People v. Klimek

Annotate this Case
[Crim. No. 2811. Third Dist. July 14, 1959.]

THE PEOPLE, Respondent, v. EDWARD KLIMEK, JR., et al., Appellants.

COUNSEL

Edward Klimek, Jr., in pro. per., and S. Bruce Scidmore, under appointment by the District Court of Appeal, for Appellant Howser.

Stanley Mosk, Attorney General, and G. A. Strader, Deputy Attorney General, for Respondent.

OPINION

WARNE, J. pro tem. fn. *

The appellants, Harry M. Howser and Edward Klimek, Jr., were accused by an information with the crime of robbery. The jury returned a verdict finding both appellants guilty of robbery in the first degree. Both defendants appealed. However, Klimek has filed no brief or otherwise prosecuted his appeal, although this court notified him that if his brief was not filed within 30 days his appeal would be dismissed under the provisions of rule 17(a) of Rules on Appeal. Therefore, defendant Klimek having filed no brief and the 30 days having expired on January 5, 1958, his appeal is hereby ordered dismissed.

On the evening of April 27, 1957, Richard Crane, while walking in the vicinity of 16th and Q Streets in the city of Sacramento, noticed two men in a park. As he crossed the street the two men followed him. Between 16th and 17th Streets one of the men, later identified as appellant Howser, grabbed Crane, poked something in his side and said: "Don't move, Buddy, or I will kill you." The second man, Klimek, removed Crane's watch from his person. Crane also was compelled to get his money out of his pocket and give it to Klimek. [172 Cal. App. 2d 40] Crane was then ordered to go into a vacant lot which he did. Upon turning around, Crane observed the two defendants walking down the street and followed them for a short distance. He stopped at a service station to telephone the police. Within 10 minutes the police arrived and took Crane to the corner of 14th and O Streets where he saw Howser and Klimek whom he tentatively identified as the robbers. Later at the police station he made a positive identification of the men as the robbers.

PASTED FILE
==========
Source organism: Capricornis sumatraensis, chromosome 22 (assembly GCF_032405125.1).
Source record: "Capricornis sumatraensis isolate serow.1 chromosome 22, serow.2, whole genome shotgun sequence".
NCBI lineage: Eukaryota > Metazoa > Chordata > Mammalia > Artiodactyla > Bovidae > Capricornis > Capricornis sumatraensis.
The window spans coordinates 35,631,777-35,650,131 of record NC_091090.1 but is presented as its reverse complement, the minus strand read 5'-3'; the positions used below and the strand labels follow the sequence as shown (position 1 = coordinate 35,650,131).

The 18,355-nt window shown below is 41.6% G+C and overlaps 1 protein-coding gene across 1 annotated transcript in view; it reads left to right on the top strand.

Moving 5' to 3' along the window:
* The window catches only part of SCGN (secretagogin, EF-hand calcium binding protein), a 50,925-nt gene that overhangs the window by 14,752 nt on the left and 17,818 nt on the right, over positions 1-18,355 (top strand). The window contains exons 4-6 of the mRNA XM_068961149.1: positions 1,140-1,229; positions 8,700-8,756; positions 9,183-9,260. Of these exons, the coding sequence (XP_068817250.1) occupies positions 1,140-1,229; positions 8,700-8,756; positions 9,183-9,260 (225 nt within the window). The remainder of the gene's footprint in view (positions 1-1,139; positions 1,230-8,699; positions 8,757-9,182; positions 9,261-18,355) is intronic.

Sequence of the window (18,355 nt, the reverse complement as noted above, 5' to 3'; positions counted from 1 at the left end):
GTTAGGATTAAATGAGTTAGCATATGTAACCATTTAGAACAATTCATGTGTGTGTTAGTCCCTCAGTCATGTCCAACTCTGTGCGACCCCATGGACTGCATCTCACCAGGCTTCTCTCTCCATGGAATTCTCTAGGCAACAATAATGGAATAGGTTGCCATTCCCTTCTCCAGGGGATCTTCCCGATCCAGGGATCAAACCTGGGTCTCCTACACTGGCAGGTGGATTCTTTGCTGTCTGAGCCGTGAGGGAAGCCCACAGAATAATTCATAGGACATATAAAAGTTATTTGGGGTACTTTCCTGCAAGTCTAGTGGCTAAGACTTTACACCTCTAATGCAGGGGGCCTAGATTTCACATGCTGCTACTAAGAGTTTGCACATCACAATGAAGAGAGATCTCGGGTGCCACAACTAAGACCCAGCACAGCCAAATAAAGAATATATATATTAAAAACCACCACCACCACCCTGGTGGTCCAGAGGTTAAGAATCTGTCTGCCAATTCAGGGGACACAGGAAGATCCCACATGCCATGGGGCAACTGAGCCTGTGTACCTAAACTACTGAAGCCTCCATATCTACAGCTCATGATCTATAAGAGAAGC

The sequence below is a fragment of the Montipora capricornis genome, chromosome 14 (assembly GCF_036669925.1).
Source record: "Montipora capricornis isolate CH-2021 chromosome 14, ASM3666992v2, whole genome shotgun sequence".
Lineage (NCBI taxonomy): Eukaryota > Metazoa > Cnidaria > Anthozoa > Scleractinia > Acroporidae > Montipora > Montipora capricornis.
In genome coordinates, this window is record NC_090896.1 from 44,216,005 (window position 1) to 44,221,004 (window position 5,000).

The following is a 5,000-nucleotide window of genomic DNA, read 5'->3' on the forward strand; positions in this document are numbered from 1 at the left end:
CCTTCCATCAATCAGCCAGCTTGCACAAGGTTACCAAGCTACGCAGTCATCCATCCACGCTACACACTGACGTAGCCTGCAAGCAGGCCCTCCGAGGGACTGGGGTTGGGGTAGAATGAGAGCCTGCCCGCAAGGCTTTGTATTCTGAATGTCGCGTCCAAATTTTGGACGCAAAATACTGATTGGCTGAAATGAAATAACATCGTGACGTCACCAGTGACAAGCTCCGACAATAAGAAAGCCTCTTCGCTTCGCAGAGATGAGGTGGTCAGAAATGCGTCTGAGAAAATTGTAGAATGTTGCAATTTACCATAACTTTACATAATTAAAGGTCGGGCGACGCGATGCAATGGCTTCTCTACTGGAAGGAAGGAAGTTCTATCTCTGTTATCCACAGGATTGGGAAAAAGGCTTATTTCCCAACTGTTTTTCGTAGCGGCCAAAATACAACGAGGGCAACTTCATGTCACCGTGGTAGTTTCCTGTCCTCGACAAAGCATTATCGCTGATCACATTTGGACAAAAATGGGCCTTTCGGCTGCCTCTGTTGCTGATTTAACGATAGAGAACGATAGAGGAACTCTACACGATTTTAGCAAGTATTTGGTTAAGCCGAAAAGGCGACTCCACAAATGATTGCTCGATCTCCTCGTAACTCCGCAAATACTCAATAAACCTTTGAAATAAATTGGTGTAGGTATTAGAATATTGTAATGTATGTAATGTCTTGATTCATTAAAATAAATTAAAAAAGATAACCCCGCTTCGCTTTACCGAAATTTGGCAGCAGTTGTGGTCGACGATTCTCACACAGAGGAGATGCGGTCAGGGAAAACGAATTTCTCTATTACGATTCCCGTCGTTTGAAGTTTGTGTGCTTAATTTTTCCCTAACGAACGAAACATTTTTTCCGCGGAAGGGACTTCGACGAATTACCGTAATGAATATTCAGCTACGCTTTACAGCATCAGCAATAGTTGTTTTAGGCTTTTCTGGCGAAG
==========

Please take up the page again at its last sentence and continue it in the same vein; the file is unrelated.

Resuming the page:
The officer who first came upon Klimek and Howser searched appellant Howser and found an ice pick in his pocket. Crane's watch was found in some shrubbery near the spot where the alleged robbers were apprehended.

Klimek confessed to the police and to the district attorney, and the statements he made to the authorities were related to the jury. Among other things that Klimek told the police was that Howser stuck an ice pick into Crane's back. Klimek testified the confession was false. He asserted that he made it because the police had beaten him, and because he had been told that other charges against him would be dropped if he confessed. The officers involved took the witness stand and denied these charges.

After the confessions were introduced into evidence the trial court cautioned the jury that the confessions had no bearing on Howser's case.

Howser testified in his own behalf. He said he was a painter; that on the day of the alleged crime he had been painting and cleaning a house for his landlady; that later in the afternoon he went over to check a paint job and when he was there he noticed an ice pick that he had used to clean cracks on a post; that he put the ice pick in his pocket; that he went home; that Klimek and he left about 8 p. m. and went to Van's Drive-In restaurant where the two men had something to eat; and that after they left the restaurant they walked for a few blocks before they were arrested. He further stated that he had never seen Crane until the officers drove up with him. He also testified that he asked the officers to take him back to the restaurant to verify his story that he had left there just five or six minutes before he was apprehended. He admitted having the ice pick in his pocket at the time of his arrest. On rebuttal the arresting officers denied that Howser had asked to go to the restaurant to verify that he had been there.

Appellant first contends that the evidence is insufficient, [172 Cal. App. 2d 41] as a matter of law, to support the finding of the jury that the robbery was first degree. He argues that no evidence was presented from which the jury could have inferred that the appellant was armed with a dangerous or deadly weapon at the time of the commission of the offense. He states that there was no evidence that appellant used the ice pick which was found in his possession at the time of his arrest. [1] It is not necessary that the weapon be used, and the degree of the crime is the same even if the weapon is concealed from view and its existence is unknown to the victim. (People v. Ash, 88 Cal. App. 2d 819 [199 P.2d 711]; People v. McKinney, 111 Cal. App. 2d 690 [245 P.2d 24]; People v. Rainey, 125 Cal. App. 2d 739 [271 P.2d 144].) [2] The phrase "armed with a deadly weapon" means furnished or equipped with such a weapon. (People v. Hall, 105 Cal. App. 359 [287 P. 533].)